Global Markets

$12 billion lost to cyberattacks in 20 years

According to a report released by the International Monetary Fund (IMF), financial institutions around the world have reported significant direct losses, totaling almost $12 billion from 2004 and $2.5 billion from 2020 from cyberattacks. The report titled, Global Financial Stability Report, April 2024, Chapter 3: “Cyber Risk: A Growing Concern for Macrofinancial Stability,” April 9, 2024 sumarized findings as:

  • The frequency of cyberattacks has nearly doubled since prior to the COVID-19 pandemic.
  • Most direct reported losses from cyberattacks are modest, around $0.5 million, but the potential for extreme losses—up to $2.5 billion—has risen.
  • The financial sector is particularly vulnerable to cyber risks, with close to one-fifth of all incidents impacting financial institutions.
  • While cyber incidents have not yet been widespread, severe events at major financial organizations could present a significant threat to macrofinancial stability due to loss of trust, disruption of essential services, and the interconnectedness of technology and finance.
  • Implementing cyber regulations at the national level and enhancing cyber-related governance structures within firms can help decrease the occurrence of cyber incidents.
  • A recent IMF survey indicates that cybersecurity policy frameworks have generally progressed in emerging markets and developing economies, but are still lacking in some countries.
    Policy Recommendations
  • Strengthening the cyber resilience of the financial sector should involve creating a comprehensive national cybersecurity strategy, appropriate regulatory and supervisory frameworks, a skilled cybersecurity workforce, and both domestic and international information-sharing mechanisms.
  • Enhancing the reporting of cyber incidents by financial institutions to supervisory bodies can improve the monitoring of cyber risks.
  • Supervisors should hold board members accountable for overseeing the cybersecurity of financial institutions and fostering a risk-aware culture, good cyber practices, and cyber education and awareness.
  • Financial institutions should establish and test response and recovery protocols to ensure operational continuity in the event of cyber incidents. National authorities should also establish effective response procedures and crisis management frameworks to address systemic cyber crises.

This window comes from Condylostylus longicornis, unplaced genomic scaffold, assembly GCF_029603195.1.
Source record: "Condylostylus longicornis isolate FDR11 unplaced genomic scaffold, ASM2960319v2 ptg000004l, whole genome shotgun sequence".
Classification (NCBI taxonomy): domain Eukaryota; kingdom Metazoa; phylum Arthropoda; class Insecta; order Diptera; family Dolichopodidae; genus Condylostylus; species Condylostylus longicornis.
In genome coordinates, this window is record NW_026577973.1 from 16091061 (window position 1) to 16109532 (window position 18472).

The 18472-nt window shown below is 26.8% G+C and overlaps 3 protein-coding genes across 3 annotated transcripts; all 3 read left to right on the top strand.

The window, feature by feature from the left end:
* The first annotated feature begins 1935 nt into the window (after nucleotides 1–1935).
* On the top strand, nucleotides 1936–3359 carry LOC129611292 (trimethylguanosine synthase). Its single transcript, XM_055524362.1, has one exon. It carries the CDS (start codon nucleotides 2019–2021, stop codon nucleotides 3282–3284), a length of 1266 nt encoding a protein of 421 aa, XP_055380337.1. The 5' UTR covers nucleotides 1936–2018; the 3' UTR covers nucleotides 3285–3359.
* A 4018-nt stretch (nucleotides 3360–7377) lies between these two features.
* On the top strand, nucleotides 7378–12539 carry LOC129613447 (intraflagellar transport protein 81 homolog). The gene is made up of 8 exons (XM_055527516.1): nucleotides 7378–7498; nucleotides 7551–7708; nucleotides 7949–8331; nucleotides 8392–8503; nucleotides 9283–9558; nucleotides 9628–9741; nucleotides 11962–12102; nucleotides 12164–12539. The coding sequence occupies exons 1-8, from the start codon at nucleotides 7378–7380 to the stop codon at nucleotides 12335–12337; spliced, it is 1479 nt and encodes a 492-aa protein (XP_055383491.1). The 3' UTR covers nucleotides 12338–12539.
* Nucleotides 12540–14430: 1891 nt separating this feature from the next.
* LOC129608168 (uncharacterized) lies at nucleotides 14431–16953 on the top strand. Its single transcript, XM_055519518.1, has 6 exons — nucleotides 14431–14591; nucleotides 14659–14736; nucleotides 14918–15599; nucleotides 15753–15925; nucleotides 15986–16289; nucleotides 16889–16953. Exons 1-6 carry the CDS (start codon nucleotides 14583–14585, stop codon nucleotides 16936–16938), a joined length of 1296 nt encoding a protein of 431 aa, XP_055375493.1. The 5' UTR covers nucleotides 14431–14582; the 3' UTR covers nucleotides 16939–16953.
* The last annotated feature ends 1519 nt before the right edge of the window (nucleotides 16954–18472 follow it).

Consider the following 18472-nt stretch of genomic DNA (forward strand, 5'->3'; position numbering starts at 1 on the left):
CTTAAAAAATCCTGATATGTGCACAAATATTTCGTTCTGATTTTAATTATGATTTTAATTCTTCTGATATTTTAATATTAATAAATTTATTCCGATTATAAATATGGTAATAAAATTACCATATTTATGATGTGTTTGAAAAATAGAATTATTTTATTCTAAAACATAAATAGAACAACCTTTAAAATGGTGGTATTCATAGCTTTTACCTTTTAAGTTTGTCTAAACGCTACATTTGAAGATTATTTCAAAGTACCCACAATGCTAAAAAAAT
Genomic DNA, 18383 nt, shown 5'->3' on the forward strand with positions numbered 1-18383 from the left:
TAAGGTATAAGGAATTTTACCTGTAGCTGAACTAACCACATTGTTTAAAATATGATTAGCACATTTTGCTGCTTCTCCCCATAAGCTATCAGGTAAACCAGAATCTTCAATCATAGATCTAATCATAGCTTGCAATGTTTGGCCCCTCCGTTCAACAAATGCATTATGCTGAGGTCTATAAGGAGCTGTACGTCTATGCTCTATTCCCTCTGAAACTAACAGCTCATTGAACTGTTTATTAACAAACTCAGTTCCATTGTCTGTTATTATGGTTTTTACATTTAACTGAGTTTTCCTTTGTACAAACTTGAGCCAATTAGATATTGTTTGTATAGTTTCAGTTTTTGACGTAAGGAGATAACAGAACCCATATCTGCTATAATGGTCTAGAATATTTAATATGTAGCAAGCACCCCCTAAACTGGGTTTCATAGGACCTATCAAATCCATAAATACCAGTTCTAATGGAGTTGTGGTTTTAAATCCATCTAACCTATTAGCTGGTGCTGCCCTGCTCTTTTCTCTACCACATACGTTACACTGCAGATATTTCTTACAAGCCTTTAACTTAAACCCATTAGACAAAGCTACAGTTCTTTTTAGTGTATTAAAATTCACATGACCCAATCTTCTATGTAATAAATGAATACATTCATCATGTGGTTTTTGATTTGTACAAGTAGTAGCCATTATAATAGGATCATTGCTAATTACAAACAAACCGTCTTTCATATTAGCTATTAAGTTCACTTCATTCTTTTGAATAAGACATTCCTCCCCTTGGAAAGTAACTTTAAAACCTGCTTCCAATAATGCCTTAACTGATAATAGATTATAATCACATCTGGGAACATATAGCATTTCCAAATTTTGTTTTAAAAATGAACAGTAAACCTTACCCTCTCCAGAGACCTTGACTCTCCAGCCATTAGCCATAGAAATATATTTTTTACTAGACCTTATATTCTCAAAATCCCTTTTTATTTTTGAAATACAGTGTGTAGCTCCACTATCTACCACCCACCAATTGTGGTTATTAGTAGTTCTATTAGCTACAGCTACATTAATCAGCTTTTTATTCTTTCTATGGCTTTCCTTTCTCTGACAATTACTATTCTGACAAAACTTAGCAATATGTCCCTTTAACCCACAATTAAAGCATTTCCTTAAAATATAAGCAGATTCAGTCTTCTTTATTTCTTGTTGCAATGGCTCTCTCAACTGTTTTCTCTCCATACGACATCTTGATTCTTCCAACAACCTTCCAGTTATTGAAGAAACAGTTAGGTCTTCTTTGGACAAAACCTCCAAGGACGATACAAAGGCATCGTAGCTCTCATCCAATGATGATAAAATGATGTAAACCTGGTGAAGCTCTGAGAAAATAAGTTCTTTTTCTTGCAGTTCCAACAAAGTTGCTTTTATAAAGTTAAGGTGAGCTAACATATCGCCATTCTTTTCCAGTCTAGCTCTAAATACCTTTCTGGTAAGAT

Cyber Risks Are Increasing - IMF

According to the report, cybersecurity breaches can result in significant financial burdens for companies. Since the year 2020, the total reported direct losses from cyber incidents have reached close to $28 billion (adjusted for inflation), with billions of records being stolen or compromised (as shown in Figure 3.1, panel 2). However, the overall costs, including both direct and indirect, are likely much higher according to Kamiya and others (2021). Estimates suggest that these costs could range from 1 to 10 percent of the global economy.

Nearly 20 percent of these attacks target financial institutions, with banks being the most vulnerable. Incidents within the financial sector have the potential to jeopardize financial and economic stability by undermining trust in the financial system, disrupting essential services, or causing ripple effects across other institutions.

Cyber incidents that disrupt crucial services such as payment networks can have a severe impact on economic activities. For instance, an attack on the Central Bank of Lesotho in December led to the disruption of the national payment system, halting transactions for domestic banks. Financial institutions in advanced economies, particularly in the United States, have faced a higher risk of cyber incidents compared to firms in emerging markets and developing economies.

Cyber Risks Are Receiving Increasing Attention - IMF

Cyber incidents at financial institutions or critical infrastructure of a country can pose macro-financial stability risks through three main channels: loss of trust, absence of alternatives for the affected services, and interconnectivity. Although cyber incidents have not yet caused systemic issues, the continuous rapid digital transformation and technological advancements like artificial intelligence, along with heightened global geopolitical tensions, increase the risk.

Recent notable cyber incidents, such as the ransomware attack on the US branch of China’s largest bank, the Industrial and Commercial Bank of China, on November 8, 2023, which briefly disrupted trading in the US Treasury market, highlight the potential threat cyber incidents at major financial institutions pose to financial stability.

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